By Khalida Sarwari
It’s a moment almost every starstruck tourist who visits Hollywood dreams of; the moment when they spot a star. Not the ones who dot Hollywood Boulevard, but real in-the-flesh celebrities.
Feb. 26 proved to be such an auspicious day for a number of people who joined a bus tour of Tinseltown. Thinking they were getting a peek into the Dolby Theatre, they walked instead into the middle of the 89th Academy Awards ceremony. Host Jimmy Kimmel was at the front of the venue, waiting to greet them right below the stage.
“What’s your name?” He asked a petite Asian woman as she timidly walked down an aisle packed with movie stars. She answered: “My name is Yulery.” Appearing befuddled, Kimmel moved onto the man standing behind her, who answered “Patrick” to the same question. Kimmel responded, “See, that’s a name.”
It was a brief moment in the nearly four hour-long program, but it lasted long enough to spark the wrath of the modern day Greek Chorus, a.k.a. the Twittersphere, where Kimmel’s shtick was decried by many as “casual racism” and condemned for also poking fun of “Moonlight” actor Mahershala Ali’s name throughout the telecast.
While such jokes about names may seem innocuous though tasteless, they can do damage not only to those on the other end of the jokes but also to anyone with a name that is difficult to pronounce, according to educators interviewed for this story. Such comments essentially delegitimize ethnic or unusual-sounding names, they say, and can lead to people—kids, especially—feeling ashamed of their names and their very identity, with some even taking on an “American” name to make introductions less painful.
Yee Wan, director of multilingual education services for the Santa Clara County Office of Education, experienced this firsthand in an English language class years ago as an international student from China.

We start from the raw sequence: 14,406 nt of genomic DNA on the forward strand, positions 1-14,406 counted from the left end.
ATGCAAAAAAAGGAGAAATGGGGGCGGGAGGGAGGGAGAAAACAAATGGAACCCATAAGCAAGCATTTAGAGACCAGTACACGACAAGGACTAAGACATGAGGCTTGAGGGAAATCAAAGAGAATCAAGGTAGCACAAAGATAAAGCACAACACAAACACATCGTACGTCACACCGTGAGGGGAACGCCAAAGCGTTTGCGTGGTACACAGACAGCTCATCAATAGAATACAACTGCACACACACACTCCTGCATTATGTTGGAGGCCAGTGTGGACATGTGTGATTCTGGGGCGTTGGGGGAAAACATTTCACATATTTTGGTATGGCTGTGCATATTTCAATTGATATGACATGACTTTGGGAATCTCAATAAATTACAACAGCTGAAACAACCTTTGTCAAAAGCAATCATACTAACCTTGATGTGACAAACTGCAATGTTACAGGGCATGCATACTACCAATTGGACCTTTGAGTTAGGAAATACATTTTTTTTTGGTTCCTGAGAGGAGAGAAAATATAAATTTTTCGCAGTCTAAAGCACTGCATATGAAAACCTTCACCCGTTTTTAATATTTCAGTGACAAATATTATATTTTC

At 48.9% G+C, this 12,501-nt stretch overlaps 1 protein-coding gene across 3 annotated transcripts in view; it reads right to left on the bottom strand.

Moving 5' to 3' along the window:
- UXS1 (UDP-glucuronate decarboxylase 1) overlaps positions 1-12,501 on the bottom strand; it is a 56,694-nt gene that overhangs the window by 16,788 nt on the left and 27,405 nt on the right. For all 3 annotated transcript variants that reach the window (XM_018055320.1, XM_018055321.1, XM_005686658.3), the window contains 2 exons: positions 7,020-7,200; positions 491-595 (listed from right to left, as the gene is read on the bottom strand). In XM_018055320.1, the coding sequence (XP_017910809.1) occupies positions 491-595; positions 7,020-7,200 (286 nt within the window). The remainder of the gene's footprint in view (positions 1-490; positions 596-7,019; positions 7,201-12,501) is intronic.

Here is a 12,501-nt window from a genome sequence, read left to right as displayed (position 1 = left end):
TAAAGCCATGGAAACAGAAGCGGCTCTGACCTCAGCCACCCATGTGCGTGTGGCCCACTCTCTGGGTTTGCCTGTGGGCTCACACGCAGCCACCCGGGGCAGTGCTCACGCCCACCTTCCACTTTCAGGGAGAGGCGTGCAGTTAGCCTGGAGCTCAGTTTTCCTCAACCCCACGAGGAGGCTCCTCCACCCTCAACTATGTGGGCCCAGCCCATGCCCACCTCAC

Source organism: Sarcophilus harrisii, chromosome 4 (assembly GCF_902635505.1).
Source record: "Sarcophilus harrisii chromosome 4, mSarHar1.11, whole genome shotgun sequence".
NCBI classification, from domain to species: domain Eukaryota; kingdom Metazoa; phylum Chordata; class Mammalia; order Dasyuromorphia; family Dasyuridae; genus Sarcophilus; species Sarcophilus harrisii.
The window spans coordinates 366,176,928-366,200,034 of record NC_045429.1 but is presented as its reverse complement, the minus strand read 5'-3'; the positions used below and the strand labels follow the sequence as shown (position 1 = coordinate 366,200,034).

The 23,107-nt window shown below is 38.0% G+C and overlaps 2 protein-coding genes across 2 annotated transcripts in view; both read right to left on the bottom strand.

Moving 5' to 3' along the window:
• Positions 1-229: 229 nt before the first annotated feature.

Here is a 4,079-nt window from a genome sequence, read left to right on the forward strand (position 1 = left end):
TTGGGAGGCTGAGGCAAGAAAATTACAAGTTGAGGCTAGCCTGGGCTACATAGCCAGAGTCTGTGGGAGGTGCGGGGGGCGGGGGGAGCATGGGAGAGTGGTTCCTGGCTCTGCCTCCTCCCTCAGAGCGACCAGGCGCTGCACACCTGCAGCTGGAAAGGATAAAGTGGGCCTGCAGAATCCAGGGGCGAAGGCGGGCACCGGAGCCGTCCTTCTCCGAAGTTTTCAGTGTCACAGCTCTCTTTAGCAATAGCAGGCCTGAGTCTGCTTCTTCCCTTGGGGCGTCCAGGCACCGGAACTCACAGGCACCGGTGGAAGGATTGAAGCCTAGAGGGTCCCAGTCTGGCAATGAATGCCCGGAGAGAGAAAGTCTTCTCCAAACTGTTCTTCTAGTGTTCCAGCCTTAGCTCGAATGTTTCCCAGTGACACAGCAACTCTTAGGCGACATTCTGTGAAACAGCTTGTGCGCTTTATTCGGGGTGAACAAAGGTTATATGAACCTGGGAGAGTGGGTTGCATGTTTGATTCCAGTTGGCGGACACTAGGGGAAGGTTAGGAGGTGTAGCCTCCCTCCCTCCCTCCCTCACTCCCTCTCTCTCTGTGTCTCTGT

“My instructor, (while) really well-intentioned, gave me an American name,” she said. “‘Winnie sounds good, so you should be called Winnie.’ Starting from day one, she gave me my American name as Winnie, but for some reason Winnie never resonated with me. I kept using my ethnic name. She kept on calling me Winnie.”
Last year Wan, along with Santa Clara County Superintendent of Schools Jon Gundry, launched a campaign called “My Name, My Identity.” Backed by the Santa Clara County Office of Education, the initiative aims to build a more inclusive and respectful space in schools throughout the county by having educators, students and the wider community pledge to put extra effort toward pronouncing people’s names correctly.
Wan said her experience of constantly explaining her name to others and hearing about a student who had spoken out against mispronounced names at a graduation ceremony inspired her to develop the “My Name, My Identity” initiative in Santa Clara County, where the demographics lean one-third Caucasian, one-third Asian and one-third Hispanic.
Respecting students’ names is important, Wan said, because it acknowledges their identity and family history, as well as culture and language. This effort can go a long way toward fostering positive relationships in the classroom, which can lead to improved academic and social outcomes, Wan said.
“Name is basically the most important thing to an individual,” she said, “because in a big crowd, the minute your name is being called you notice that. So when I take the time to learn your name, I’m sending the message that I care about you; I want to know who you are and I respect you. It’s really about building a relationship with students.”